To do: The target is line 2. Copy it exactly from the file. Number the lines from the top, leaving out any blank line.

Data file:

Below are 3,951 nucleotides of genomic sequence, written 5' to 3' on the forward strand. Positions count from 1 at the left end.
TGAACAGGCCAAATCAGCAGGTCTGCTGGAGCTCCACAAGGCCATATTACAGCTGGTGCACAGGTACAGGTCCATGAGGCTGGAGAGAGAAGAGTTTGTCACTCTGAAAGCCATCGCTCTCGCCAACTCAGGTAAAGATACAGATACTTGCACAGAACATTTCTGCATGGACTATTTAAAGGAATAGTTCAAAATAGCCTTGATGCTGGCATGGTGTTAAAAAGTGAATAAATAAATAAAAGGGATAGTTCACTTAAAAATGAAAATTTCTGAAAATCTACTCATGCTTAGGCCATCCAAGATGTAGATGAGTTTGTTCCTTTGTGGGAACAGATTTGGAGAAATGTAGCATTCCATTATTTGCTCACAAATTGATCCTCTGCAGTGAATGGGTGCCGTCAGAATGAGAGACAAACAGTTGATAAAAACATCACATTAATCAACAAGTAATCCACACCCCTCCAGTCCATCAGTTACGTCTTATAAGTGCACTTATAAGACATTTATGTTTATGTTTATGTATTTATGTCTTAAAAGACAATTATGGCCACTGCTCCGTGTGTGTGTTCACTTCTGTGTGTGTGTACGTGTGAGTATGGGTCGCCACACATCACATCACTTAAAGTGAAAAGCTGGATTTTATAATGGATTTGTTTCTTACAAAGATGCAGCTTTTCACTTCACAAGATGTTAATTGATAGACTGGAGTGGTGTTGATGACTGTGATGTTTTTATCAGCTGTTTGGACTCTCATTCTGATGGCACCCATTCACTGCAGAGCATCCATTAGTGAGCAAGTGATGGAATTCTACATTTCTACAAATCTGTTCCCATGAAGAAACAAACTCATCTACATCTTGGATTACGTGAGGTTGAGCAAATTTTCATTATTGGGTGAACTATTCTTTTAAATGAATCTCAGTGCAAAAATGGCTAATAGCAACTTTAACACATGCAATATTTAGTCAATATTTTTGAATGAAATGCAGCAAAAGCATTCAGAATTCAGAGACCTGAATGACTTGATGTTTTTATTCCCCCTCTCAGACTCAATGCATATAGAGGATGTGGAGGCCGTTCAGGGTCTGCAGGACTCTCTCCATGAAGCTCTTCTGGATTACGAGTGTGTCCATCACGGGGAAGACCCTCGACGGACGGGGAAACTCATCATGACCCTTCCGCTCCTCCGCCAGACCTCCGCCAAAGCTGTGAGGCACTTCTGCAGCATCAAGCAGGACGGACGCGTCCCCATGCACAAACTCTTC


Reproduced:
TGAACAGGCCAAATCAGCAGGTCTGCTGGAGCTCCACAAGGCCATATTACAGCTGGTGCACAGGTACAGGTCCATGAGGCTGGAGAGAGAAGAGTTTGTCACTCTGAAAGCCATCGCTCTCGCCAACTCAGGTAAAGATACAGATACTTGCACAGAACATTTCTGCATGGACTATTTAAAGGAATAGTTCAAAATAGCCTTGATGCTGGCATGGTGTTAAAAAGTGAATAAATAAATAAAAGGGATAGTTCACTTAAAAATGAAAATTTCTGAAAATCTACTCATGCTTAGGCCATCCAAGATGTAGATGAGTTTGTTCCTTTGTGGGAACAGATTTGGAGAAATGTAGCATTCCATTATTTGCTCACAAATTGATCCTCTGCAGTGAATGGGTGCCGTCAGAATGAGAGACAAACAGTTGATAAAAACATCACATTAATCAACAAGTAATCCACACCCCTCCAGTCCATCAGTTACGTCTTATAAGTGCACTTATAAGACATTTATGTTTATGTTTATGTATTTATGTCTTAAAAGACAATTATGGCCACTGCTCCGTGTGTGTGTTCACTTCTGTGTGTGTGTACGTGTGAGTATGGGTCGCCACACATCACATCACTTAAAGTGAAAAGCTGGATTTTATAATGGATTTGTTTCTTACAAAGATGCAGCTTTTCACTTCACAAGATGTTAATTGATAGACTGGAGTGGTGTTGATGACTGTGATGTTTTTATCAGCTGTTTGGACTCTCATTCTGATGGCACCCATTCACTGCAGAGCATCCATTAGTGAGCAAGTGATGGAATTCTACATTTCTACAAATCTGTTCCCATGAAGAAACAAACTCATCTACATCTTGGATTACGTGAGGTTGAGCAAATTTTCATTATTGGGTGAACTATTCTTTTAAATGAATCTCAGTGCAAAAATGGCTAATAGCAACTTTAACACATGCAATATTTAGTCAATATTTTTGAATGAAATGCAGCAAAAGCATTCAGAATTCAGAGACCTGAATGACTTGATGTTTTTATTCCCCCTCTCAGACTCAATGCATATAGAGGATGTGGAGGCCGTTCAGGGTCTGCAGGACTCTCTCCATGAAGCTCTTCTGGATTACGAGTGTGTCCATCACGGGGAAGACCCTCGACGGACGGGGAAACTCATCATGACCCTTCCGCTCCTCCGCCAGACCTCCGCCAAAGCTGTGAGGCACTTCTGCAGCATCAAGCAGGACGGACGCGTCCCCATGCACAAACTCTTC